Bradleys Point is the largest intact area of remnant vegetation remaining in the Inner Sydney Harbour area. This is, in no small measure, due to the fact that the point has, since European settlement, until it became a park been in the hands of the military (navy), thus precluding commercial development. At the very end of the 19th century attempts to develop part of the headland as a mining camp came to nought when a public outcry lead to the cancellation of a mining lease which would have permitted the extraction of a coal seam under the harbour in this area.
I feel that the best way to enjoy the point today is to take the 4kms (one-way) Bradleys Head to Chowder Bay walk from Taronga Zoo right round the point and past Taylors Bay to the beautiful Chowder Bay.
Bradleys Head and thus Point was named after Lieutenant William Bradley, second-in-command of the First Fleet and First Lieutenant of the Sirius, the Fleet’s flagship, which entered Sydney Cove in 1788 signalling the start of European settlement in Australia. Interestingly, Bradley who later returned to England and became Rear Admiral of the Blue in 1812 ended his distinguished career as a petty criminal. After retirement he assumed the fabricated title of Captain Johnson, captaining the non existent Mary and Jane ship. In this role he presented hundreds of letters to shore post offices receiving 2d per letter cartage, as per the regulations. When he was caught he was sentenced to death, commuted to transportation to Australia! Prior to his return to Australia he escaped and fled to France, where he died.
I have digressed, something I am prone to do – I will admit.
As I have outlined in more detail in my Fort Denison review, the unannounced and undetected arrival of two US warships into Sydney Harbour in 1839 spurred local authorities into action. While the planned fort for Rock Island, now Fort Denison, didn’t eventuate at that time, the strategically placed Bradleys Head fort was set up, in the early 1840s, with a stone jetty, circular sandstone gun pit, guns and related accoutrements necessary to ward of an enemy attack on the city.
Fort Denison was constructed in the 1860s when the last British garrison troops left the colony and the city perceived a new potential threat from Russia (indeed also from Germany and Irish Fenians!). In 1871 three 68 pounder guns where added to Bradleys Head and a couple of other batteries. The remains of this 1871 battery (with one restored gun) can be seen today by taking a short walk up the steps to the north of the toilet block here at Bradleys Head.
In addition to the 1871 battery, the original 1840s convict-built gun pit (pictured above) and limestone jetty (popular today with anglers) can still be seen here today.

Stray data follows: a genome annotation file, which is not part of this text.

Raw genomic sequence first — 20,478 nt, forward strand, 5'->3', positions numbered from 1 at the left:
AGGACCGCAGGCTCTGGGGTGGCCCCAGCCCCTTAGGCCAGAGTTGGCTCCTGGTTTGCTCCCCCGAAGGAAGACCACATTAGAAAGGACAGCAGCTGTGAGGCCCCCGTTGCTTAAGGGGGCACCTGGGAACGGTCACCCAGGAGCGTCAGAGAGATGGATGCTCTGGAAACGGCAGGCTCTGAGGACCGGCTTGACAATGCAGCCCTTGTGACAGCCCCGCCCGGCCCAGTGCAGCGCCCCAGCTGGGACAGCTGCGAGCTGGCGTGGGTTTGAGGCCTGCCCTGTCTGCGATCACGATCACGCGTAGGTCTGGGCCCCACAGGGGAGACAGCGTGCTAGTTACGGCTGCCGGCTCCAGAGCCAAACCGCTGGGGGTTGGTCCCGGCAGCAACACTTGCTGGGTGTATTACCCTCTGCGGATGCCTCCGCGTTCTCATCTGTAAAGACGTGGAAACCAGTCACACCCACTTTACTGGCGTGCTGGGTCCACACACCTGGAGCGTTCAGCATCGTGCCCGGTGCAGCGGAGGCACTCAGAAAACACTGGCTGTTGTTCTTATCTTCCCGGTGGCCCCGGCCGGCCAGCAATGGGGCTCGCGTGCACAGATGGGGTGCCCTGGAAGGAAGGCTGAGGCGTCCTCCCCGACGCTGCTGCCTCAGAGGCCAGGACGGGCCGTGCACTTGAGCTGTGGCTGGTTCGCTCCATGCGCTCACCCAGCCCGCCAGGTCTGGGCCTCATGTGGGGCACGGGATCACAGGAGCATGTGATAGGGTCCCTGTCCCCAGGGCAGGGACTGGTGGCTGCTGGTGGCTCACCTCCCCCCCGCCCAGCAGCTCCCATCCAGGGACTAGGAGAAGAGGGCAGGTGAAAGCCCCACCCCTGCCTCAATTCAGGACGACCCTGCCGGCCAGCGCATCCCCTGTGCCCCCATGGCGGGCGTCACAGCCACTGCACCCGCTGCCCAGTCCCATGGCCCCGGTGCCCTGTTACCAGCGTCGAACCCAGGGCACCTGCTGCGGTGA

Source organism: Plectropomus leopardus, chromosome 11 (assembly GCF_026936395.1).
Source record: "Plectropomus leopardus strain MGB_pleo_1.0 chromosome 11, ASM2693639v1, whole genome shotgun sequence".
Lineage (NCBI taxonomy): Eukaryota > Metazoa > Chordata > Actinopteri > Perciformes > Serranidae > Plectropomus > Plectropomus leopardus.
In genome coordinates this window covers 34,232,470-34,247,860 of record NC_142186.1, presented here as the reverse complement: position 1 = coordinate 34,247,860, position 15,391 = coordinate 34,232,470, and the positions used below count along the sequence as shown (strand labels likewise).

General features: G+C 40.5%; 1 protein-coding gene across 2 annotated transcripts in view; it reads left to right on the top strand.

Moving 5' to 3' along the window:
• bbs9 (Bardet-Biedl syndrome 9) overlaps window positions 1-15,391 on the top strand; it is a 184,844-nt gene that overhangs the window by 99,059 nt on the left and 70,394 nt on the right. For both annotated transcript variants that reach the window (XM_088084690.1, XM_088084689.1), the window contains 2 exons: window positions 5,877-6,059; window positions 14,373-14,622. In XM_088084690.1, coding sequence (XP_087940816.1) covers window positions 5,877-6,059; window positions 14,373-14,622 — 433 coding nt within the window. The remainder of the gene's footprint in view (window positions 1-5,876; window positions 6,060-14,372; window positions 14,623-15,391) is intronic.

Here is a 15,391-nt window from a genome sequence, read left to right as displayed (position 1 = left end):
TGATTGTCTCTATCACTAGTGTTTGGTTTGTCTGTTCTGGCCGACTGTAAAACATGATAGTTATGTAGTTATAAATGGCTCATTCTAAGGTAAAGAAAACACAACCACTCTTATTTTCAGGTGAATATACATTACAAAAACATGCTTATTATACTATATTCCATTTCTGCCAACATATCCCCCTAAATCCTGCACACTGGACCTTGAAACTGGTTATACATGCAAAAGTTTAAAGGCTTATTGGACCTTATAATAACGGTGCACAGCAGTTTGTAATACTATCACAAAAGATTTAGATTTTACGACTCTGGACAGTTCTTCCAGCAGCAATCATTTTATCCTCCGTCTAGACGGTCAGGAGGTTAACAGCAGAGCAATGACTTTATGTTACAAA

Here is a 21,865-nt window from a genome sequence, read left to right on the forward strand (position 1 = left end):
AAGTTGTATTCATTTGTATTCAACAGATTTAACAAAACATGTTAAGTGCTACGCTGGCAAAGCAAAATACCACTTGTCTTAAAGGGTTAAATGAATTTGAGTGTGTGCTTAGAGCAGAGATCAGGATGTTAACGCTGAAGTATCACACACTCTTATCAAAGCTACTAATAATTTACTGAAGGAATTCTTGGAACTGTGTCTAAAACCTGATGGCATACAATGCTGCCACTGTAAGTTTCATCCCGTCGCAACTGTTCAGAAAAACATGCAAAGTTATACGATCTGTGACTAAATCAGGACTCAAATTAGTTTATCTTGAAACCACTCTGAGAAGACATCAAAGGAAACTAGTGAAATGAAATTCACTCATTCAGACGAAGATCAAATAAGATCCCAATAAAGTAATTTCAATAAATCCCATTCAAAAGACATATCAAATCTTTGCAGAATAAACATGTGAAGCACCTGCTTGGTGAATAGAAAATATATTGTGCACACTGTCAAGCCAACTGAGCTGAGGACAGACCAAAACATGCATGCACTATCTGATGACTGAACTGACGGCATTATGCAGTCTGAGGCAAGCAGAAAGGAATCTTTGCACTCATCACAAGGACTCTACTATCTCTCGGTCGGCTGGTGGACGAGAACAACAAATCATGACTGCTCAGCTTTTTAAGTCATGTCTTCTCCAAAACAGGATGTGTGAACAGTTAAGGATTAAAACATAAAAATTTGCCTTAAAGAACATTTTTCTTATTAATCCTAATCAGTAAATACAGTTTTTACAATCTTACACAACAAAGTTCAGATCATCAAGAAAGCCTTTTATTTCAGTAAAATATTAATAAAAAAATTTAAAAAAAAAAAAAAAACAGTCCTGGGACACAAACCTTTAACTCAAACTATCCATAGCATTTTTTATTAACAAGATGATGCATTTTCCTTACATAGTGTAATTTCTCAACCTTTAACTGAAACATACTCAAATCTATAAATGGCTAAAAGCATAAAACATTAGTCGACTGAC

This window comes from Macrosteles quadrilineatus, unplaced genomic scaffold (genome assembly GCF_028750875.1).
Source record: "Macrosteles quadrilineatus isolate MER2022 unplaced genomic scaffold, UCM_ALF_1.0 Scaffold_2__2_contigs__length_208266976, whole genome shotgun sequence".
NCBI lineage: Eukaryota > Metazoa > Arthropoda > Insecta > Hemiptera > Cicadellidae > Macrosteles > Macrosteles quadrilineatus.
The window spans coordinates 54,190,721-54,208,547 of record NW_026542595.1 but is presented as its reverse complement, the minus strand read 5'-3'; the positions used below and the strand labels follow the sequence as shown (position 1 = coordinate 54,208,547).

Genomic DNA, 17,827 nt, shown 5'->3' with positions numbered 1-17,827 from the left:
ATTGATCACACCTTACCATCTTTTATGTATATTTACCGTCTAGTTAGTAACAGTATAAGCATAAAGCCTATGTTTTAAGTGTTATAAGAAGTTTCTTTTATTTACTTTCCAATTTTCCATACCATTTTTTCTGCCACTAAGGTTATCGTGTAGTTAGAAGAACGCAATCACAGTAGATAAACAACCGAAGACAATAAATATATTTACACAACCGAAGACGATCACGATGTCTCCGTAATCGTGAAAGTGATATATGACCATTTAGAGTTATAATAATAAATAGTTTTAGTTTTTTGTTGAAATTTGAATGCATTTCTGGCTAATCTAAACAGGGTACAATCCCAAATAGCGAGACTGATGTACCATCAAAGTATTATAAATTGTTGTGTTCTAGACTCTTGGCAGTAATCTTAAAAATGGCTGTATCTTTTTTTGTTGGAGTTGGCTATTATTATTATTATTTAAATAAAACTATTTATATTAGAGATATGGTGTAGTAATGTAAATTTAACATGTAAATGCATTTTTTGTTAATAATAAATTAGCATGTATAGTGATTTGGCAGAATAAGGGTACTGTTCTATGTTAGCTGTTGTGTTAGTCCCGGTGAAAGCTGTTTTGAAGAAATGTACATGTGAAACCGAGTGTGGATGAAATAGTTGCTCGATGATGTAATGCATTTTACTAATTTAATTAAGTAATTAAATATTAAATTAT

More striking though than the 1871 battery and earlier gun pit is the large mast which dominates the Head today. This is the original foremast of the HMAS Sydney (I), the first Australian naval vessel to engage with an enemy ship (the German SMS Emden) following the founding Royal Australian Navy in 1913.
If you have read my separate review – HMAS Sydney I Memorial – you will know that the bow of the HMAS Sydney is set into the sea wall at Milsons Point. If you have not done so, do have a look at that review for additional detail on this most important ship from an Australian naval history perspective.
Just back from the foremast of HAMS Sydney (I) you will encounter a much more recent addition to Bradleys Head in the form of a memorial commemorating all four HMAS Sydneys. There is some wonderful detail on the bronze centrepiece of this memorial, depicted below, so do have a close look.
As you leave the area along the path (Memorial Walk) headed in the direction of Chowder Bay you will pass twenty two small plaques – one for each commissioned Royal Australian Navy ship and submarine lost as a consequence of war since the Navy’s founding in 1913.
Today the whole ensemble, from the HMAS Sydney foremast to the Memorial Walk dedicated in 2014 and the Head itself, serves as a reminder of the sacrifice of all Australian Naval personnel lost or injured while serving in both war and peace.
Amid these memorials and naval memorabilia what especially surprised me was the presence of a doric sandstone column, forlornly standing in the water just to the left of the old wharf (barely visible to the right of the tree on the right of image 4 above). This seemingly out of place column is from the first Sydney General Post Office which was demolished in 1863. Now for the naval link. The column was positioned here, exactly one nautical mile from the Martello Tower on Fort Denison, to facilitate naval speed trails in the harbour. It is no longer used for this, or any other purpose.
The small amphitheatre you see, along with a polystyrene house no longer here, was built for and used in the 2000 film, Mission Impossible 2.
Add to all this the striking views of Sydney Harbour, including back to the city, the Opera House, the Harbour Bridge and Fort Denison and a visit to Bradleys Head surely becomes a must do.
There is a road, along Bradleys Point to the Head so should you be unable to do the walk referred to earlier or just wish to explore the naval history and take in the views at this point on the foreshore then you can drive, noting that parking must be paid for.